What we perceive as "flavor" often comes from a lot of aromatic and volatile components that we smell. We smell them because they are volatile, which means that they tend to evaporate off food (if they are small molecules) or tend to be carried off of food (for larger molecules). Aside from the basic sweet, sour, bitter, salt, and umami notes, the rest of the complexity of flavor comes from smell and volatile flavor molecules.
If the only thing that evaporated when reducing a sauce was "pure water" in the form of steam, you wouldn't be able to smell it. Yet, when you cook a stock or sauce for a long time, the whole kitchen and house often smells with great aromas.
More aromas in your house means more flavor lost from the sauce. So, if you do add water back into a sauce, your sauce will often taste somewhat more diluted. Or, more likely, it will taste "unbalanced," since the smaller flavor molecules tend to escape faster and easier in evaporation. When we cook down a sauce and concentrate it, we're used to the way the flavors change. But when you dilute it again, the flavors may not have the same proportion as the original.
All of that said, the magnitude of this effect varies a lot depending on the sauce and types of flavors in it. If you over-reduce slightly and just add a bit of water back in, it's not likely to make a huge difference. But if you took a giant pot of flavorful meat stock (which tastes fine as-is), then reduced it down to a demiglace, and then added water back in to try to re-create the original stock, it definitely would taste very different and many flavor notes would be significantly weaker or lost altogether.
As Harold McGee notes in On Food and Cooking (pp. 600-601):
Slowly simmered until it's reduced to a tenth its original volume,
stock becomes glace de viande, literally "meat ice" or "meat glass,"
which cools to a stiff, clear jelly. Glace has a thick, syrupy,
sticky consistency thanks to its high gelatin content, about 25%, an
intensely savory taste thanks to the concentrated amino acids [large,
non-volatile molecules], and a rounded, mellow, but somewhat flat
aroma thanks to the long hours during which volatile molecules have
been boiled off or reacted with each other. ... Intermediate between
stock and glace is demi-glace or "half-glace" which is stock
simmered down to 25-40% of its original volume. ... [I]t also has
the advantage of sparing some of the stock's flavor from being boiled
off. ... Demi-glace is the base for many classic French brown
Or, listen to James Peterson, author of Sauces: Classical and Contemporary Sauce Making (3rd ed., p. 91):
Do not overreduce. Stocks are often reduced to concentrate their
flavor and to give them an appetizing, light, syrupy texture.
Although reduction is an almost essential technique for converting
stocks into sauces, much of the delicacy and flavor of meats is lost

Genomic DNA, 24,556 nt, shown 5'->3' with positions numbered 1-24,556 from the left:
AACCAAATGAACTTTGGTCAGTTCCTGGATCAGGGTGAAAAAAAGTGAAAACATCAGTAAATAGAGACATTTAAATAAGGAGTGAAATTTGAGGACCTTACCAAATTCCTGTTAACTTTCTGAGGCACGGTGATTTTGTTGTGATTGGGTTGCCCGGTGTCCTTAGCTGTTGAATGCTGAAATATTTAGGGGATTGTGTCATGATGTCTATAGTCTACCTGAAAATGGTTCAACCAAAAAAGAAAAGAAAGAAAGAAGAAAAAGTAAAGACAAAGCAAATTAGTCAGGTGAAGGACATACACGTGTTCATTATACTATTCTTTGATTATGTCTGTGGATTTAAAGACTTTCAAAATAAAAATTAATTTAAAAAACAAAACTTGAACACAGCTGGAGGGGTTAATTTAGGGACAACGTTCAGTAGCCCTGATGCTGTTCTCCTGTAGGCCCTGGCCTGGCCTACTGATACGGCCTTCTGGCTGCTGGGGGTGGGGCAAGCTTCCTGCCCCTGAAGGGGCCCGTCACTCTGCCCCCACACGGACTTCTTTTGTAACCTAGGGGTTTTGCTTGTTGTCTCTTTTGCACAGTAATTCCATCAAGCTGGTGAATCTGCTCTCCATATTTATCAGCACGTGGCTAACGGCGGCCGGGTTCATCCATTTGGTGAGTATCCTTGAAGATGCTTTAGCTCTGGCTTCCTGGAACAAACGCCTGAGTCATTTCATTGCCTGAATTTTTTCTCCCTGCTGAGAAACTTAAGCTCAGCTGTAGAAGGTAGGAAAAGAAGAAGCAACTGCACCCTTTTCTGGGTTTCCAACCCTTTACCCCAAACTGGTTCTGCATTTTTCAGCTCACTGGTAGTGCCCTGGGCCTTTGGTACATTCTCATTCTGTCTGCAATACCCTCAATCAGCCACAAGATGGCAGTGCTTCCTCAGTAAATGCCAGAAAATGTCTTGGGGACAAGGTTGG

if reduced too long. Many of the flavors contained in stock are
aromatic and evaporate when simmered over a prolonged period, leaving
a flat taste.
In a later chapter (p. 112), he adds: "Stocks and sauces that have been overly reduced often have a flat, cooked taste that must be offset with more assertive flavors." As Escoce's answer points out, when you reduce a sauce significantly, it may "overcook" the flavors. Some of that may be due to browning (Maillard) reactions, but prolonged cooking will also break down some large flavor molecules, again lessening certain flavor notes and altering the balance. In tomato sauce in particular, you may also break down thickening components (specifically pectin) by overcooking, which will make your sauce more watery. For vegetable-based sauces, this can often be prevented by boiling the sauce briefly to deactivate enzymes before simmering to reduce.
Because of the flavor changes and loss during reduction, many cuisines around the world have a tradition of adding some "fresh" ingredients near the end of cooking and/or when serving, such as fresh herbs, a spritz of fresh juice, or some chopped fresher vegetables. The flavors we associate with "fresh" are often the most volatile ones, given off early when a food is first cut or cooked. Adding them at the end can give a depth of flavor that wouldn't be preserved in a long-cooked reduced sauce.
If you do end up with an overreduced sauce, the flavor is often best salvaged by adding some flavorful new ingredients (as in the Peterson quotation above) or at least adding some more of the "base" back in, such as more stock in a reduced stock or more tomatoes/tomato paste in a tomato sauce rather than plain water.
So, how do you minimize flavor loss when reducing? It's tough, but it depends on whether more problems are created in flavor loss through evaporation or through chemical changes in the remaining liquid (like flavor molecules breaking down). In most cases, the evaporation is actually a greater concern when making a sauce, so simmering slowly in a tall pot can help. The more violent the surface of the liquid is, the more the larger flavor molecules are thrown off and can escape: thus cooking down a sauce at a full boil is usually never good for flavor. (See above link for more details.) A taller pot will allow more condensation to occur before the steam leaves the pot, making it more likely that bigger flavor molecules will not have sufficient kinetic energy to escape the pot and/or will be caught in the sort of "rain shower" of condensation and be returned to the liquid. (This is the same process used in fractional distillation.) Of course, these also slow down the reduction process, so it's a trade-off in flavor vs. time.